That old Freudian question remains relevant: Why hasn't religion died, already?


Was Freud correct or not in his anticipation of the demise of religion in “The Future of an Illusion”?


Ah, 1927, the year of Lindbergh, “The Jazz Singer,” Mount Rushmore, Sacco and Vanzetti, Dempsey and Tunney, the Yankees and Murderers’ Row, CBS Radio and the BBC. And the year of British philosopher-mathematician Bertrand Russell’s booklet “Why I Am Not a Christian.”

By coincidence, that same year Sigmund Freud applied his psychoanalytic theories to religion in “The Future of an Illusion.” Arguably, these were the 20th Century’s most influential atheistic books.

To over-simplify (which is what we journalists do), Freud (1856–1939) thought that belief in God arises from a neurotic childhood longing for a father-figure. Yes, religion provided certain comforts to our primitive ancestors. But that was wishful thinking. People in the age of modern science now have the ability to test and reject imaginative fantasies, embrace reality, and as a result become more psychologically healthy and mature.

Yet religion in fact hasn’t died out and it looks like it never will, to judge from all the evidence in the nine decades that followed Freud’s book. Contra his deathly forecast, religion survived and in many places has thrived. This is especially remarkable because the past century brought unprecedented political power exercised by atheists, which resulted in the most bloodthirsty effort in history to exterminate religious faith -- and many religious believers as well. Meanwhile, in free nations  public expressions of hostility toward traditional faith have never been so unimpeded.

Followers of Freud can correctly point out that since World War II Christianity has gradually slumped into widespread desuetude across western Europe, especially in urban centers. Yet sectors of vitality persist. The most notable are among immigrants from Africa and Asia, both Muslims and Christians. Faith likewise thrives in the immigrants’ homelands (unless autocrats suppress it artificially by force).

Among other highly developed nations, the United States stands out as relatively devout though slow institutional decline is evident. Even legions of dropouts remain “spiritual” though not “religious.” Canada falls somewhere between the U.S. and western Europe.

Obviously, Freud and others of like mind were mistaken. So the really interesting question then becomes: Why?

Religious believers would respond that religion remains an inherent part of individual lives and of civilization because it is true. For the sake of argument, let’s leave aside the truth issue here. Actually Fraud himself provided some of the answer in “Illusion.” He carefully and correctly described the ways in which faith has helped people surmount the insults of daily life, seeks to explain the inexplicable questions everyone ponders, and has fended off moral anarchy.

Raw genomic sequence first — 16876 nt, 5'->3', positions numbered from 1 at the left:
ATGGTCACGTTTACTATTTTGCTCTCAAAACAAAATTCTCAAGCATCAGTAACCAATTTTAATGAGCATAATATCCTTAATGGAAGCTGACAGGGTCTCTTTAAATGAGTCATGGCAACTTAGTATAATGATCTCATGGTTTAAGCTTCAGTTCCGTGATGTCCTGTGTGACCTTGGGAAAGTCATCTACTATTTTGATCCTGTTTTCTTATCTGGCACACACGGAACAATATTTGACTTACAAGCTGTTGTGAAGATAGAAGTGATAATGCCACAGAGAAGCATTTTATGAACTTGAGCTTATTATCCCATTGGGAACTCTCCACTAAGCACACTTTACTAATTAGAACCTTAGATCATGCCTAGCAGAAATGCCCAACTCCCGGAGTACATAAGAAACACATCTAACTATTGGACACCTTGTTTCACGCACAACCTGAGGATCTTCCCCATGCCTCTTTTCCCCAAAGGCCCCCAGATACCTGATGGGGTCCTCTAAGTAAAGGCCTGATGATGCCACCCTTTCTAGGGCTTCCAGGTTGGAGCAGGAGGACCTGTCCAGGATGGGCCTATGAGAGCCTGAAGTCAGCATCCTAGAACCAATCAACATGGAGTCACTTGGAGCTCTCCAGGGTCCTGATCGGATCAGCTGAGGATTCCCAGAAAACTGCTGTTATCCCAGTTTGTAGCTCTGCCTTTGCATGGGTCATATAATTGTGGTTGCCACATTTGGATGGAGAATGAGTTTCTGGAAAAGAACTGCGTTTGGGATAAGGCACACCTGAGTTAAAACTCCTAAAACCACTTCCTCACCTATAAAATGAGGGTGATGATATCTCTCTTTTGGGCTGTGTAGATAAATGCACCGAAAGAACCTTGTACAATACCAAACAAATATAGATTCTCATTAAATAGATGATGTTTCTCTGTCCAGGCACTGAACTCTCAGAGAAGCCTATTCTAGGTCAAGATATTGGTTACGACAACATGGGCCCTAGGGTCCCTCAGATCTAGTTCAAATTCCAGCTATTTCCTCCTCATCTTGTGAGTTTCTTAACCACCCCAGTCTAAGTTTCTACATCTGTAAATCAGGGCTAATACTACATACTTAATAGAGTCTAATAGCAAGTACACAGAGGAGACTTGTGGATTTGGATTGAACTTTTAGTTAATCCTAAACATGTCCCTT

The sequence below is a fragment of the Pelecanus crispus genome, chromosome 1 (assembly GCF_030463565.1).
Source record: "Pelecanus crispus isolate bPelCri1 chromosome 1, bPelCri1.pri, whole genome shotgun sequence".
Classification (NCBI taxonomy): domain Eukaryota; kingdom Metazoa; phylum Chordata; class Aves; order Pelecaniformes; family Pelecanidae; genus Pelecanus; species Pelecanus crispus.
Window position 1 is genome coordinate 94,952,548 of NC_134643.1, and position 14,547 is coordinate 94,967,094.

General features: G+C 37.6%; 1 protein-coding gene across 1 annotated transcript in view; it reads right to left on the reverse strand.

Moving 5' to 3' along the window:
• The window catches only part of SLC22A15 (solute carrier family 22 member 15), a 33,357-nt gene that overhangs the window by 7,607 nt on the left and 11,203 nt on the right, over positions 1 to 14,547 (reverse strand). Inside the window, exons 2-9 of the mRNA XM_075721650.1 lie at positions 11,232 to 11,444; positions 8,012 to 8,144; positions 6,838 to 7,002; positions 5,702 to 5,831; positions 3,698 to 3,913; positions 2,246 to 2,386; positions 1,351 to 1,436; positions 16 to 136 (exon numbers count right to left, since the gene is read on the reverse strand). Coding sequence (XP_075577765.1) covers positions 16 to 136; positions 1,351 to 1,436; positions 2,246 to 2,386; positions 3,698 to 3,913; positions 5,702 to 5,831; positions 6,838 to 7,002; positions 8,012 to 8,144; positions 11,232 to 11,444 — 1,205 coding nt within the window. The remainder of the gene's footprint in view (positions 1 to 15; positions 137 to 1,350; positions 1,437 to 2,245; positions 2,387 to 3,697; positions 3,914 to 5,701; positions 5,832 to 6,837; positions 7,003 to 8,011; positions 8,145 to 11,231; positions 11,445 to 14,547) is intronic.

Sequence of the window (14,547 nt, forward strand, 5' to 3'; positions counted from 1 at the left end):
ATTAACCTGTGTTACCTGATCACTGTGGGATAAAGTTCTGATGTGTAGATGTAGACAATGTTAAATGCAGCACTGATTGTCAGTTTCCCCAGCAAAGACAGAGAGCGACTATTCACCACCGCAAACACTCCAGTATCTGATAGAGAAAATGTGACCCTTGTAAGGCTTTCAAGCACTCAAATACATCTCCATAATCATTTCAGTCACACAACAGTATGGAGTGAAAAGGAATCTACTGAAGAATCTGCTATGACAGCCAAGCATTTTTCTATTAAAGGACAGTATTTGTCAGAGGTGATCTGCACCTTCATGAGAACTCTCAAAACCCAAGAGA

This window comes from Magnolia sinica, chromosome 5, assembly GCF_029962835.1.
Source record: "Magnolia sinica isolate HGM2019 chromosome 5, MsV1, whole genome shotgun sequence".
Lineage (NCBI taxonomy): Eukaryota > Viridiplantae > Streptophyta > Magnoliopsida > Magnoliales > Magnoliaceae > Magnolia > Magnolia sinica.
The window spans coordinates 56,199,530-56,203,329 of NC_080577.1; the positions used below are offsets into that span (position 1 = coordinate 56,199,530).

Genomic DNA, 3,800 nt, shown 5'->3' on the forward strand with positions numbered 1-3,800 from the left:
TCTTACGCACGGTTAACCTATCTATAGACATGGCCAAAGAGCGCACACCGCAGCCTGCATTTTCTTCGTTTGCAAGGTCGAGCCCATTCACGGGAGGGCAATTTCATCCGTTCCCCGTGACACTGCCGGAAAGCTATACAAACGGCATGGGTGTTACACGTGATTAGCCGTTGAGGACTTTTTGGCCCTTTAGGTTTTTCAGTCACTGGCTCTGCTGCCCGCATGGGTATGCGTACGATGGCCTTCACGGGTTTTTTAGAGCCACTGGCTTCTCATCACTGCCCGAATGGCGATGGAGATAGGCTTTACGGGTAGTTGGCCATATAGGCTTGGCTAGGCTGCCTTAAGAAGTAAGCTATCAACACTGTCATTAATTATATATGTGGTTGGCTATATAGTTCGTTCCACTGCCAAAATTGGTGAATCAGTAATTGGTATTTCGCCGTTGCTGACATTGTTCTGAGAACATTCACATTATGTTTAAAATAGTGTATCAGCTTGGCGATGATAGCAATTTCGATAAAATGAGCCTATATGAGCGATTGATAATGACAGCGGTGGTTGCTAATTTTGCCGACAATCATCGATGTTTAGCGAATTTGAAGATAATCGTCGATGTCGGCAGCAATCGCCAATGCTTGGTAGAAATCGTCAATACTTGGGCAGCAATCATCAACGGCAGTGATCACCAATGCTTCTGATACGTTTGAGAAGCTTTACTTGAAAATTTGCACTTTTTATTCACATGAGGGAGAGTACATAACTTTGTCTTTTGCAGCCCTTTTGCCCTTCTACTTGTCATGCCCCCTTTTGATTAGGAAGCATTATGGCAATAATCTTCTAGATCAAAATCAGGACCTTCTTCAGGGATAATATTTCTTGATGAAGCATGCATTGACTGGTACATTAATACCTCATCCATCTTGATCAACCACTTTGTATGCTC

The old cross-and-crown alliances are long gone, and in most of the world people are free to forsake religion without social penalties. Yet they continue to believe. Religions can be seen as healthier and more authentic than ever because faith results from personal choice and conscience, not obedience to social convention or family expectations. From all the evidence, large numbers of people, whether paupers or plutocrats, plowmen or Ph.D.s, freely embrace faith because they perceive it as true and wholesome for themselves and for their societies.

Preacher’s kid Carl Jung (1875–1961), was a noted psychiatrist who worked alongside Freud for five years but broke from his doctrines. He wrote that “Illusion” typified a commitment to the narrow, “outmoded rationalism and scientific materialism of the late 19th Century.” Another angle came from a sociologist and iconoclast, Peter L. Berger (1929–2017). He sought to “relativize the relativizers” or apply skepticism to the skeptics. Like Freud, Berger was a native of Vienna with Jewish roots. He ended up as a liberal Lutheran.

Berger proposed a sideways case for religion in his small classic “A Rumor of Angels,” which appeared in 1969, an apogee of doubt and secularism among certain church intellectuals. He insisted that “signals of transcendence” are the common experience surrounding all of humanity, and that these suggest the existence of a supernatural realm and, of course, the Supreme Being. He offered five examples: The creation of order, play, honor, hope, and peoples’ inform sense of moral outrage.

Continue reading "Why hasn't religion died?", by Richard Ostling.


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